After triggering the nuclear option, Democrats agreed to stick to an antiquated legislative courtesy that’s preventing Obama from appointing federal judges.
Democrats changed the Senate rules to make it harder for Republicans to block President Obama’s nominees with a filibuster, but don’t cry for the minority. The GOP has a variety of other tactics it can use—and has been using—to deny confirmation of judges that Obama nominated in most cases many months ago. None are as obvious as the filibuster that Republicans routinely used to delay or derail nominees, but the Democrats’ decision to pull the trigger on the so-called nuclear option and allow a majority vote of 51 to end a filibuster, rather than the often insurmountable 60 votes, does not end Obama’s woes.
So the troubled site apparently now works 90 percent of the time. That should be good news for Obama—but the question is whether Obamacare will get the mass enrollment it needs.
HealthCare.gov finally works. Now people just need to use it.The error-plagued website, which was supposed to be the portal for Americans seeking to buy health insurance through the exchanges set up by the Affordable Care Act, is finally approaching basic functionality two months after it went online.In a report released Sunday, the Department of Health and Human Services breathlessly announced that the website now functions more than 90 percent of the time, not including scheduled downtime for maintenance.
Why would the Democrats, who never seem to stop worrying about overweening presidential control, roll back the filibuster—and hand their own power to Obama? They’ll be sorry, and soon.
I’m one of those neocons you used to hear so much about. I want a powerful presidency, able to project American power effectively. My bias is that Congress tends to be parochial, irresponsible, and self-interested. Worse, it’s dangerously easy for Congress to be captured by a minority of a minority of a minority: the Tea Party of today; the ultra-liberal Democrats of the mid-1970s. Under the theory of the Constitution, Congress passes laws and adopts budgets, while the Executive enforces laws and follows budgets.
No one would have dreamed of giving an NFL team a name insulting to white people, Catholics, or Jews. So why is ‘Redskins’ okay? One reason: Native Americans’ lack of political power.
WARNING: This column contains racially and ethnically offensive words and phrases. A lot of them. That’s the point, as you’ll see. I don’t go around using these words and phrases in real life and don’t think you should, either.The other night I was settling in to watch a bit of the Washington football club versus the San Francisco 49ers. A thought occurred to me that I tweeted: If the Niners had been named in the same spirit in which the Redskins were named, they might be the San Francisco _____s.
Alison Grimes’s campaign for McConnell’s Senate seat has gotten this far for one reason: she’s not McConnell. Now she needs to say who she is and what she stands for.
Things got heated in the gathering area behind the workshop of Guthrie Farms in Western Kentucky.Not when Democratic Senate candidate Alison Lundergan Grimes heard repeated concerns about regulations forcing farmers to take care of “the Mexicans” or after the laughter subsided when she was asked if she believed in “Adam and Eve or Adam and Steve.”No, the real action was last December when the University of Kentucky Wildcats lost their annual battle with the University of Louisville Cardinals.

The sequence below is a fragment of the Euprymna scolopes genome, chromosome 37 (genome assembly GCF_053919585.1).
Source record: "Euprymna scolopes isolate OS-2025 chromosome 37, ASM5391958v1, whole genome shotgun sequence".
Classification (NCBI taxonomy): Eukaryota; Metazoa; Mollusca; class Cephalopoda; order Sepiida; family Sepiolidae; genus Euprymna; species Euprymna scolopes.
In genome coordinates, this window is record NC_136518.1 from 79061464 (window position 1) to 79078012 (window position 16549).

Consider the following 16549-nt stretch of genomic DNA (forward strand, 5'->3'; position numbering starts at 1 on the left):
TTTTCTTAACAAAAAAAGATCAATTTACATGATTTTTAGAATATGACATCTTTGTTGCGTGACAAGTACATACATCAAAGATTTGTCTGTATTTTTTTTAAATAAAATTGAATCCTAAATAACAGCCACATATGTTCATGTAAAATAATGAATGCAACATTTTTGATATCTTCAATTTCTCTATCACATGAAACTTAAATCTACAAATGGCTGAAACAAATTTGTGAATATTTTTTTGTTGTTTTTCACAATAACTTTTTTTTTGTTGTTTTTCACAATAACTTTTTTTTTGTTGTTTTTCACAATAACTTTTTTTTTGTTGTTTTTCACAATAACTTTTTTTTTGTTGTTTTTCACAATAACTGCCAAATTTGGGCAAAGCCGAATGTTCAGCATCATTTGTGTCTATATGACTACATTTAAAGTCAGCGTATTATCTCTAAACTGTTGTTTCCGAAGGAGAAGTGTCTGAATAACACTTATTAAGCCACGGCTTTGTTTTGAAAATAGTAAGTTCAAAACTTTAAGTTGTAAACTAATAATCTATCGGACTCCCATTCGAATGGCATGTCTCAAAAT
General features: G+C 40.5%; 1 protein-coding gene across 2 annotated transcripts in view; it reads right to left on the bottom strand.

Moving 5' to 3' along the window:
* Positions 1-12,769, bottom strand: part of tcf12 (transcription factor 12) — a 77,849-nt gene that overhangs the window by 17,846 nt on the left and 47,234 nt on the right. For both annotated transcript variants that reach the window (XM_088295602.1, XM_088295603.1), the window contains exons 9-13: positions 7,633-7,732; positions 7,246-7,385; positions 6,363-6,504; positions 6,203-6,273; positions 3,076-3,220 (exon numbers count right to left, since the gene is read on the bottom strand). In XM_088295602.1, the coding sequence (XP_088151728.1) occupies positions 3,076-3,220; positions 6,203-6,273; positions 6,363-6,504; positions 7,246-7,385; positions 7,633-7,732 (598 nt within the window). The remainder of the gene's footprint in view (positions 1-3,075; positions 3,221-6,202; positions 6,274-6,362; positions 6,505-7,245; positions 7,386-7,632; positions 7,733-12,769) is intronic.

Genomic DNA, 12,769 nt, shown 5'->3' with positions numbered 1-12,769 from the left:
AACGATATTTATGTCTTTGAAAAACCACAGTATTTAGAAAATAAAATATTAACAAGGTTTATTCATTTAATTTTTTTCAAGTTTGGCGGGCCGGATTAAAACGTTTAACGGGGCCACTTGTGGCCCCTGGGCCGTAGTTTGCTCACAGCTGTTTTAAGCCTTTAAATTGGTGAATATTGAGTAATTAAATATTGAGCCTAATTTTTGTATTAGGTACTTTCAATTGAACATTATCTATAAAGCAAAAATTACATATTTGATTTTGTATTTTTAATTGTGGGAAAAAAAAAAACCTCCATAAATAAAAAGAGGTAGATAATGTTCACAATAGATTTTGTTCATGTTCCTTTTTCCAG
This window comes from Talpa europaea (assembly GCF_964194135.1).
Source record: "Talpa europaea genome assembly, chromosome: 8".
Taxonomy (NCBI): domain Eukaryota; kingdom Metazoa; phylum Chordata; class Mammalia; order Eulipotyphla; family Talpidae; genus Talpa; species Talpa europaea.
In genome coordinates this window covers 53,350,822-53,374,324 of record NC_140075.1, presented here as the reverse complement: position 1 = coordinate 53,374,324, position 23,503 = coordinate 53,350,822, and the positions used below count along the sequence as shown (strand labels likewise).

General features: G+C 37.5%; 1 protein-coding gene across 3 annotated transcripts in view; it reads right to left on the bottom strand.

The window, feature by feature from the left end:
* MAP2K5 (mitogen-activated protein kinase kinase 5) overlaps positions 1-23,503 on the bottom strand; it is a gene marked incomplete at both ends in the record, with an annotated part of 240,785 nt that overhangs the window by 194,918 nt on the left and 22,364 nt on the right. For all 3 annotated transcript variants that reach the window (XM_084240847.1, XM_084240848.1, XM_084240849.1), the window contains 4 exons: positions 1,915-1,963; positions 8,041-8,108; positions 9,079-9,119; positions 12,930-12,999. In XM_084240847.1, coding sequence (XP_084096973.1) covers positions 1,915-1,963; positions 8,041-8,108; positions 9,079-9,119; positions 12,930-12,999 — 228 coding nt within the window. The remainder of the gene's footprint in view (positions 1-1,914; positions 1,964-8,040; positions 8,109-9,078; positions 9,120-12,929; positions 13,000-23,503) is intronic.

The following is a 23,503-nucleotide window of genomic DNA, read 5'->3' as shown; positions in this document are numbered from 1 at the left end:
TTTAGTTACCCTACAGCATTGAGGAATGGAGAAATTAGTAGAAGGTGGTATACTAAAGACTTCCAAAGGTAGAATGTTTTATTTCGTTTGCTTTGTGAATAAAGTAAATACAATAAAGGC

Mitt Romney’s son rescued four people from a car crash—then tweeted a photo of himself grinning next to the wreck. Bad move if you’re an aspiring politician.
When, as, and if Josh Romney runs for public office, an ambition he is rumored to harbor, he will have the best team of political professionals money can buy. He will have pollsters, strategists, admakers, opposition researchers, get-out-the-vote organizers and a campaign press secretary who knows how to use a Rolodex and plant a positive story with no fingerprints.But for now, handsome, strapping Josh—a 38-year-old real estate developer in Salt Lake City, Utah, and Mitt and Ann Romney’s No.
The era of ‘hope and change’ was supposed to usher in a ‘post-racial’ era. Instead it’s now the appalling norm to blame any political opposition to the president on racism.
As Americans participate in the post-Thanksgiving rite of passage known as Black Friday, I can’t help but reflect on a disturbing trend that increases with each passing day of the Obama presidency: If you disagree with the president, you must be racist.Of course, criticism of black Republicans by liberals of all colors is nothing new. When I first started on Capitol Hill in 1991 as a young legislative aide, it didn’t take long for Rep. Maxine Waters (D-CA) to call me a “sellout to my race” and tell me to my face that black Republicans are nothing more than “Uncle Toms.
Saturday was the deadline to fix the site. Did they do it, and if so, does it even matter? The Sunday talk shows look at the practical and political future of Obamacare.
The Iran deal is important, but the international community needs to take time to hash a permanent deal that keeps everyone happy.